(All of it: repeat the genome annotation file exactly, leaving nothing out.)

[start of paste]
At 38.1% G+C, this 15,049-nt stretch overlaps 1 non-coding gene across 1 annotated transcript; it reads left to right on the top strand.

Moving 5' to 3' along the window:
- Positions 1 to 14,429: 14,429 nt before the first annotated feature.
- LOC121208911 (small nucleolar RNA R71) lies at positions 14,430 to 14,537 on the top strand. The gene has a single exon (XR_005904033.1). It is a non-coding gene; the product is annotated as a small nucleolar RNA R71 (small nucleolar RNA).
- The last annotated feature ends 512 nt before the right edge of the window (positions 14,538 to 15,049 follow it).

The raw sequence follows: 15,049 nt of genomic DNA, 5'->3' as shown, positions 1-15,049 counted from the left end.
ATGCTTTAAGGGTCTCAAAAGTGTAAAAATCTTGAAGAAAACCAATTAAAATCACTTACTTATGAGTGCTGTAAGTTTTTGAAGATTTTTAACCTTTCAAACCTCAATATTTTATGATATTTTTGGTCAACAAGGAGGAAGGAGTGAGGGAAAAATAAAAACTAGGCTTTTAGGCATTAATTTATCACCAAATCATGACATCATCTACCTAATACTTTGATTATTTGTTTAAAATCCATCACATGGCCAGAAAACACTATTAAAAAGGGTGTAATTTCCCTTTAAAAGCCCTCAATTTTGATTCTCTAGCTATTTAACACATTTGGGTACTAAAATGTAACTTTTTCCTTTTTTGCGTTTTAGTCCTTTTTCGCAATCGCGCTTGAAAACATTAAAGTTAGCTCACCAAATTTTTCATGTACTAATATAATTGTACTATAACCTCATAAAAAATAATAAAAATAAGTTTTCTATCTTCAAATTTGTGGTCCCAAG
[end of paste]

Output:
At 38.1% G+C, this 15,049-nt stretch overlaps 1 non-coding gene across 1 annotated transcript; it reads left to right on the top strand.

Moving 5' to 3' along the window:
- Positions 1 to 14,429: 14,429 nt before the first annotated feature.
- LOC121208911 (small nucleolar RNA R71) lies at positions 14,430 to 14,537 on the top strand. The gene has a single exon (XR_005904033.1). It is a non-coding gene; the product is annotated as a small nucleolar RNA R71 (small nucleolar RNA).
- The last annotated feature ends 512 nt before the right edge of the window (positions 14,538 to 15,049 follow it).

The raw sequence follows: 15,049 nt of genomic DNA, 5'->3' as shown, positions 1-15,049 counted from the left end.
ATGCTTTAAGGGTCTCAAAAGTGTAAAAATCTTGAAGAAAACCAATTAAAATCACTTACTTATGAGTGCTGTAAGTTTTTGAAGATTTTTAACCTTTCAAACCTCAATATTTTATGATATTTTTGGTCAACAAGGAGGAAGGAGTGAGGGAAAAATAAAAACTAGGCTTTTAGGCATTAATTTATCACCAAATCATGACATCATCTACCTAATACTTTGATTATTTGTTTAAAATCCATCACATGGCCAGAAAACACTATTAAAAAGGGTGTAATTTCCCTTTAAAAGCCCTCAATTTTGATTCTCTAGCTATTTAACACATTTGGGTACTAAAATGTAACTTTTTCCTTTTTTGCGTTTTAGTCCTTTTTCGCAATCGCGCTTGAAAACATTAAAGTTAGCTCACCAAATTTTTCATGTACTAATATAATTGTACTATAACCTCATAAAAAATAATAAAAATAAGTTTTCTATCTTCAAATTTGTGGTCCCAAG